Electronic Video Systems: Diagnostics and Maintenance, 1st edition

  • Robert J. Schoenbeck

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This practical, down-to-earth introduction to video systems begins with the most obvious difference between radio and television—the picture tube—and proceeds through computer monitors, VCRs, camcorders, cable TV, and high-definition television (HDTV). The author identifies the components of each system, then explains how each component contributes to the system's overall operation. Through this building-block presentation, readers learn current solid-state and LSI circuitry, as well as how to apply that basic knowledge to the circuits and systems they will encounter in the future. KEY TOPICS: Coverage reflects NTSC standards, and compares them to such systems as PAL and SECAM, to give readers the background needed to understand all of the various global systems now in use. The full spectrum of the information about a component is contained in a single, comprehensive chapter that first defines what is required from that component, then explores how it is accomplished in current products, and, finally, explains why the component is used as it is. Computer monitors are discussed alongside television receivers to more clearly identify their similarities and differences.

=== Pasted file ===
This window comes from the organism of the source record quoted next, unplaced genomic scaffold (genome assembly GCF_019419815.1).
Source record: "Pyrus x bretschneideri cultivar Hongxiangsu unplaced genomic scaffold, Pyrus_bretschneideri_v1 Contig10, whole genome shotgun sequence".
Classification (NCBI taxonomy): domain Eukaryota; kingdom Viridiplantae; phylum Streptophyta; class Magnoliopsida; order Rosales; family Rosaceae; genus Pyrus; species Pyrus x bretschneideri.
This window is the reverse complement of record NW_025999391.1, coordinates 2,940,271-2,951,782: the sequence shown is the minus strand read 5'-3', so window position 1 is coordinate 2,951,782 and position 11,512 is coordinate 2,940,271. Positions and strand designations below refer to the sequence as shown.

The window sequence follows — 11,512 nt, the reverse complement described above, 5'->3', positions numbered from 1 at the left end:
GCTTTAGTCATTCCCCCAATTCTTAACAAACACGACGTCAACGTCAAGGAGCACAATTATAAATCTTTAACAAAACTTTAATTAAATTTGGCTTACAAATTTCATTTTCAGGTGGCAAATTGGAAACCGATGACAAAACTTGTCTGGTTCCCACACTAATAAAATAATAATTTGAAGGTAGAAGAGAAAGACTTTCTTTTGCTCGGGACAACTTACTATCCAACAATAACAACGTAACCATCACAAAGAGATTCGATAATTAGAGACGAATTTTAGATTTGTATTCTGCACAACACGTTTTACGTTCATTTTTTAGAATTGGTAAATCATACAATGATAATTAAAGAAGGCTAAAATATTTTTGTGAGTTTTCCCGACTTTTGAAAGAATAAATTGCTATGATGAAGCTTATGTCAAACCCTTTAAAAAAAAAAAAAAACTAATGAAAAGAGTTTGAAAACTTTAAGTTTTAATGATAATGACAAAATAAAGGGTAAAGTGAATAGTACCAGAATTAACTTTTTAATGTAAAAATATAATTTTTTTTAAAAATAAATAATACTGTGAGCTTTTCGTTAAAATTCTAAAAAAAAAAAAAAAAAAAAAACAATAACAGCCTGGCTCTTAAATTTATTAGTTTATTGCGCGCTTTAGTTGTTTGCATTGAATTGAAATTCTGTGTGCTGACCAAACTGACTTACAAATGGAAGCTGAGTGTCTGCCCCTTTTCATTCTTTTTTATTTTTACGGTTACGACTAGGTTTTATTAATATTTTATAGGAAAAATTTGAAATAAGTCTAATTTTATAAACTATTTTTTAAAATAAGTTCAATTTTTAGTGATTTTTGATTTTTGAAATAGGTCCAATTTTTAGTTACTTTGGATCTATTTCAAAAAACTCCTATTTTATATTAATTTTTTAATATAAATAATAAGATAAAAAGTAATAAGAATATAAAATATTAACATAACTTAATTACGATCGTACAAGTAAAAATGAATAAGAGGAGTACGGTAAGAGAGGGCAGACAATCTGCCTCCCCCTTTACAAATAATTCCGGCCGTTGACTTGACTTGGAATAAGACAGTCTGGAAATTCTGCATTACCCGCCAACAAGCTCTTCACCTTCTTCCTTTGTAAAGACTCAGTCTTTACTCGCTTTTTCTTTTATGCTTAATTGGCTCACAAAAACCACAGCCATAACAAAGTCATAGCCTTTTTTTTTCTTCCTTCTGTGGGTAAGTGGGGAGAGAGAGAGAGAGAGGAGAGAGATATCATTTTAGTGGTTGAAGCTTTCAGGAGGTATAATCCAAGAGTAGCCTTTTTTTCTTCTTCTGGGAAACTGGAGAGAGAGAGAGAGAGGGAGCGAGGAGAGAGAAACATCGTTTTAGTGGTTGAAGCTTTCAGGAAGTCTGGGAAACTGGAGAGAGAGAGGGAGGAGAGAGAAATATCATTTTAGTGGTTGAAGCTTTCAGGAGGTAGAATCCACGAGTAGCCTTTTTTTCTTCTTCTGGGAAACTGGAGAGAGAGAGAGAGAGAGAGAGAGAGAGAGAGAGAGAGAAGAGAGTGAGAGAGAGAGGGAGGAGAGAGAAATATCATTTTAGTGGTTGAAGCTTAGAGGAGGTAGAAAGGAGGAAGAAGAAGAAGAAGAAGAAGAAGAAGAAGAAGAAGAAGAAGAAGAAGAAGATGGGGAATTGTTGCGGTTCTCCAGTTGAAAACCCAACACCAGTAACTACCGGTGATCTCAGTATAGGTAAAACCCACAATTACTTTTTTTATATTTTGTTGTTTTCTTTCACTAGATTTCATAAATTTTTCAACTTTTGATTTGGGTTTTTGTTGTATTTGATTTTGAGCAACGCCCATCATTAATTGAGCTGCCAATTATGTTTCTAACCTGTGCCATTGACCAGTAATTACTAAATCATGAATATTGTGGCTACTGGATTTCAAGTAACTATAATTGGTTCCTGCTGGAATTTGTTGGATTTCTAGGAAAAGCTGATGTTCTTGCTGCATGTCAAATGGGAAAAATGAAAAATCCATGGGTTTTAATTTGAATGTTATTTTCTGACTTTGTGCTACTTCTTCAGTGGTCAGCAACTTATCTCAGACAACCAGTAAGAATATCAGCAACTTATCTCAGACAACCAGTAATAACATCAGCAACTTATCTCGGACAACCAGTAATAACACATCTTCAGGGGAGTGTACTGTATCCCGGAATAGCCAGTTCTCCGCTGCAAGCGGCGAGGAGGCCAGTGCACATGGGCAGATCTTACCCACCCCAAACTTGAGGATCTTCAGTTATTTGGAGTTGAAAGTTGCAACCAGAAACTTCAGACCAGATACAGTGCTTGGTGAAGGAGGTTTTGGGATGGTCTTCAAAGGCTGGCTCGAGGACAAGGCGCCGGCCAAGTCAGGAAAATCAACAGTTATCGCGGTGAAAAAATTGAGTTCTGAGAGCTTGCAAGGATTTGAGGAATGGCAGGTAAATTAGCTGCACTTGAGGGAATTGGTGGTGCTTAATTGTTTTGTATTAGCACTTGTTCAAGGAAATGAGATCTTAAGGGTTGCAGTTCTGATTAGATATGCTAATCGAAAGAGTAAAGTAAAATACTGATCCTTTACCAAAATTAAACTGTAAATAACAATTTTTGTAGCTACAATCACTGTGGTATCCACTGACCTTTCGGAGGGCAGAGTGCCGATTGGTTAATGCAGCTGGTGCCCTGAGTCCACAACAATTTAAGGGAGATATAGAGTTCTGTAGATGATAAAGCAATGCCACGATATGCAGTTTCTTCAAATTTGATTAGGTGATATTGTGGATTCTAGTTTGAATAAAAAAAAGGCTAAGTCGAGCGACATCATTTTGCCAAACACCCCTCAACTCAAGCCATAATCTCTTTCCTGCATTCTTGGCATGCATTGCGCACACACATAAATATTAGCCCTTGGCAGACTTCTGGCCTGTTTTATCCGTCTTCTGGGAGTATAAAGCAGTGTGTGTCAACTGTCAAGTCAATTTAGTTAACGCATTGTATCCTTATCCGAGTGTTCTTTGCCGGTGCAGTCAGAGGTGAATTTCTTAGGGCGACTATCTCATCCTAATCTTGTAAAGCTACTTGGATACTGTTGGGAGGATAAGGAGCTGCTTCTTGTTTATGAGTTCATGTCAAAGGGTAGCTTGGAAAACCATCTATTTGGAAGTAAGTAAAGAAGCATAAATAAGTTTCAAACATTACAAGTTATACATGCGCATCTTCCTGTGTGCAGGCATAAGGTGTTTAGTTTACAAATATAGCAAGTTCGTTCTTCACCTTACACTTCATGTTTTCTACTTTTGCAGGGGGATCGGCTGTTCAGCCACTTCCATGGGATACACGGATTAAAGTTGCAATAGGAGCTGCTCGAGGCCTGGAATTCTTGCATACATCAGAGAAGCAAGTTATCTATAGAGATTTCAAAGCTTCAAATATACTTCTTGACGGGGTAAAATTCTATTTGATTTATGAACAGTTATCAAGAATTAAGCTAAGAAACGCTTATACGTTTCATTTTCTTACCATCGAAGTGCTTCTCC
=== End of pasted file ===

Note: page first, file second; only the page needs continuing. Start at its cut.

Table of contents

 1. The Basics of Picture Tubes.

 2. Scanning Principles.

 3. Vertical Deflection Systems.

 4. Horizontal Deflection Systems.

 5. The Video Signal.

 6. Video Amplifiers.

 7. Synchronization.

 8. Color.

 9. Video Monitors.

10. R.F. Transmission.

11. Transmission Lines and Antennas.

12. Television Receivers.

13. Tuners and Remote Control.

14. Video IF Amplifiers, Video Detectors and Automatic Gain Control.

15. Receiver Troubleshooting.

16. Light Exchangers.

17. Video Tape Recording.

18. High-definition Television.

Appendix A. World Television Systems.

Appendix B. Voltage Amplifiers Versus Power Amplifiers.

Appendix C. Transistor Biasing and Class of Operation.


Published by Pearson (November 6th 1995) - Copyright © 1996